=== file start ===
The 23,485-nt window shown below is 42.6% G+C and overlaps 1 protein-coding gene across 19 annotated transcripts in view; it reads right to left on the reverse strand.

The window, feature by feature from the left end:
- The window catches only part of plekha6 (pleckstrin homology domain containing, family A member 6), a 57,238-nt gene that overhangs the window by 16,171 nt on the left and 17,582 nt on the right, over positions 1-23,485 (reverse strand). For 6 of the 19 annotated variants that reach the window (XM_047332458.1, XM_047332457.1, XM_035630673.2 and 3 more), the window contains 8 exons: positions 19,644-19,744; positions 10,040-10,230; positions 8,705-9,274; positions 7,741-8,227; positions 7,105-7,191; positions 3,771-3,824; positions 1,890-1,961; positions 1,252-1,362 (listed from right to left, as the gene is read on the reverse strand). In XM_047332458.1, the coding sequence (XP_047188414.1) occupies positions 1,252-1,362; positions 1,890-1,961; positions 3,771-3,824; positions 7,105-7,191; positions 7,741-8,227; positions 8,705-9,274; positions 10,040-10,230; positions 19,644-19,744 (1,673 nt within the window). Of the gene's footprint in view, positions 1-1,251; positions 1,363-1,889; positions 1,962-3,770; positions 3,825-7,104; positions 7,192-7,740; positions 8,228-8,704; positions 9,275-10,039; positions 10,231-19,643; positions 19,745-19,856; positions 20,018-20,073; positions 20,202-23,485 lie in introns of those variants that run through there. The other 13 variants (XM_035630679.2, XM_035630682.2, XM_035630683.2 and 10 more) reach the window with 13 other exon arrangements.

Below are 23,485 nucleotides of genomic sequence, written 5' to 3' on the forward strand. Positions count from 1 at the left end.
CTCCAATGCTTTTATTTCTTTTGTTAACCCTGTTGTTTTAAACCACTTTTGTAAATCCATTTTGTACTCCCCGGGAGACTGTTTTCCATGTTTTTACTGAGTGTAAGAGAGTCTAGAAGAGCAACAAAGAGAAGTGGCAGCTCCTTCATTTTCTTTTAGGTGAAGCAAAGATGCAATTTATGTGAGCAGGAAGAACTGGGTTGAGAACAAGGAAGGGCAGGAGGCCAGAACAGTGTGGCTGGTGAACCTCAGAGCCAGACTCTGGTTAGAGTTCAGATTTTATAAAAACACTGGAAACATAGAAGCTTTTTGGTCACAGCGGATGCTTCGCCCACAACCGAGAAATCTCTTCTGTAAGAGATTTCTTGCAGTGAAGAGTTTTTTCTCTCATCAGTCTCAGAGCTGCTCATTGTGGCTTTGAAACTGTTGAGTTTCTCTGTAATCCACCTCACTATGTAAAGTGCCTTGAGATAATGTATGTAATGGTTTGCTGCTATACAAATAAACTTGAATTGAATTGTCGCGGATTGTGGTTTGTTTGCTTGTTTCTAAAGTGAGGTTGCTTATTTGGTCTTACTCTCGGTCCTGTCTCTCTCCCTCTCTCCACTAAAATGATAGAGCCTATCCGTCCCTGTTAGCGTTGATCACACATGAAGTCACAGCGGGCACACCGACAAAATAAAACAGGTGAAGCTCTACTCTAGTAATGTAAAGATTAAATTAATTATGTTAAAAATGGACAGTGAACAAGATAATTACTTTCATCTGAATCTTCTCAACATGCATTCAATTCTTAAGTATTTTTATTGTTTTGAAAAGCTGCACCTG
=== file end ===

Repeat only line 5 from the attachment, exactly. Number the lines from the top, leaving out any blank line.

CTCCAATGCTTTTATTTCTTTTGTTAACCCTGTTGTTTTAAACCACTTTTGTAAATCCATTTTGTACTCCCCGGGAGACTGTTTTCCATGTTTTTACTGAGTGTAAGAGAGTCTAGAAGAGCAACAAAGAGAAGTGGCAGCTCCTTCATTTTCTTTTAGGTGAAGCAAAGATGCAATTTATGTGAGCAGGAAGAACTGGGTTGAGAACAAGGAAGGGCAGGAGGCCAGAACAGTGTGGCTGGTGAACCTCAGAGCCAGACTCTGGTTAGAGTTCAGATTTTATAAAAACACTGGAAACATAGAAGCTTTTTGGTCACAGCGGATGCTTCGCCCACAACCGAGAAATCTCTTCTGTAAGAGATTTCTTGCAGTGAAGAGTTTTTTCTCTCATCAGTCTCAGAGCTGCTCATTGTGGCTTTGAAACTGTTGAGTTTCTCTGTAATCCACCTCACTATGTAAAGTGCCTTGAGATAATGTATGTAATGGTTTGCTGCTATACAAATAAACTTGAATTGAATTGTCGCGGATTGTGGTTTGTTTGCTTGTTTCTAAAGTGAGGTTGCTTATTTGGTCTTACTCTCGGTCCTGTCTCTCTCCCTCTCTCCACTAAAATGATAGAGCCTATCCGTCCCTGTTAGCGTTGATCACACATGAAGTCACAGCGGGCACACCGACAAAATAAAACAGGTGAAGCTCTACTCTAGTAATGTAAAGATTAAATTAATTATGTTAAAAATGGACAGTGAACAAGATAATTACTTTCATCTGAATCTTCTCAACATGCATTCAATTCTTAAGTATTTTTATTGTTTTGAAAAGCTGCACCTG